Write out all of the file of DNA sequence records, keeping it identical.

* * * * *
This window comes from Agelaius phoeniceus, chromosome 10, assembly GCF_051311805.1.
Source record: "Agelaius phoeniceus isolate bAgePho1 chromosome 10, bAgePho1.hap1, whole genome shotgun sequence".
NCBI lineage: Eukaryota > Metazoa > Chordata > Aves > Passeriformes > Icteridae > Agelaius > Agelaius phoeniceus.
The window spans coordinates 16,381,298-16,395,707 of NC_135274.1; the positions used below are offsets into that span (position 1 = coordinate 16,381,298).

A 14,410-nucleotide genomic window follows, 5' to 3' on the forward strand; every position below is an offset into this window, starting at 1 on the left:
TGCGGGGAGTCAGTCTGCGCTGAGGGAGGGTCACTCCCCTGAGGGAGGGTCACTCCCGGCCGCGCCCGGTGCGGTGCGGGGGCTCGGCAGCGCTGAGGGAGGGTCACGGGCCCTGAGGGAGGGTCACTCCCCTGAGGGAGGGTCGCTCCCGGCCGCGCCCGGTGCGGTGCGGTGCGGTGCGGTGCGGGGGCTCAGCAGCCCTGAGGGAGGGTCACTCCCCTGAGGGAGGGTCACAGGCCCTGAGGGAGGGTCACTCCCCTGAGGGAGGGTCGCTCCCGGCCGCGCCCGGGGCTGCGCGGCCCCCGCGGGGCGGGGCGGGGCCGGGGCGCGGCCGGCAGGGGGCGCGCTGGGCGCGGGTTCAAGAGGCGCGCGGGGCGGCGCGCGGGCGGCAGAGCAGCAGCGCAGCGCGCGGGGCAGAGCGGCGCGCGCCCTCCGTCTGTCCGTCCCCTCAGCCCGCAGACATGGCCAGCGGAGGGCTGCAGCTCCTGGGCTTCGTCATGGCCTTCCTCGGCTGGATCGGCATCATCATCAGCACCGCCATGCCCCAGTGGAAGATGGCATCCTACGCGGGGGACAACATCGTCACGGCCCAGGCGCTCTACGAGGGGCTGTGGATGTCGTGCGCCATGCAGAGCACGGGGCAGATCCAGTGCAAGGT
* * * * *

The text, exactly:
This window comes from Agelaius phoeniceus, chromosome 10, assembly GCF_051311805.1.
Source record: "Agelaius phoeniceus isolate bAgePho1 chromosome 10, bAgePho1.hap1, whole genome shotgun sequence".
NCBI lineage: Eukaryota > Metazoa > Chordata > Aves > Passeriformes > Icteridae > Agelaius > Agelaius phoeniceus.
The window spans coordinates 16,381,298-16,395,707 of NC_135274.1; the positions used below are offsets into that span (position 1 = coordinate 16,381,298).

A 14,410-nucleotide genomic window follows, 5' to 3' on the forward strand; every position below is an offset into this window, starting at 1 on the left:
TGCGGGGAGTCAGTCTGCGCTGAGGGAGGGTCACTCCCCTGAGGGAGGGTCACTCCCGGCCGCGCCCGGTGCGGTGCGGGGGCTCGGCAGCGCTGAGGGAGGGTCACGGGCCCTGAGGGAGGGTCACTCCCCTGAGGGAGGGTCGCTCCCGGCCGCGCCCGGTGCGGTGCGGTGCGGTGCGGTGCGGGGGCTCAGCAGCCCTGAGGGAGGGTCACTCCCCTGAGGGAGGGTCACAGGCCCTGAGGGAGGGTCACTCCCCTGAGGGAGGGTCGCTCCCGGCCGCGCCCGGGGCTGCGCGGCCCCCGCGGGGCGGGGCGGGGCCGGGGCGCGGCCGGCAGGGGGCGCGCTGGGCGCGGGTTCAAGAGGCGCGCGGGGCGGCGCGCGGGCGGCAGAGCAGCAGCGCAGCGCGCGGGGCAGAGCGGCGCGCGCCCTCCGTCTGTCCGTCCCCTCAGCCCGCAGACATGGCCAGCGGAGGGCTGCAGCTCCTGGGCTTCGTCATGGCCTTCCTCGGCTGGATCGGCATCATCATCAGCACCGCCATGCCCCAGTGGAAGATGGCATCCTACGCGGGGGACAACATCGTCACGGCCCAGGCGCTCTACGAGGGGCTGTGGATGTCGTGCGCCATGCAGAGCACGGGGCAGATCCAGTGCAAGGT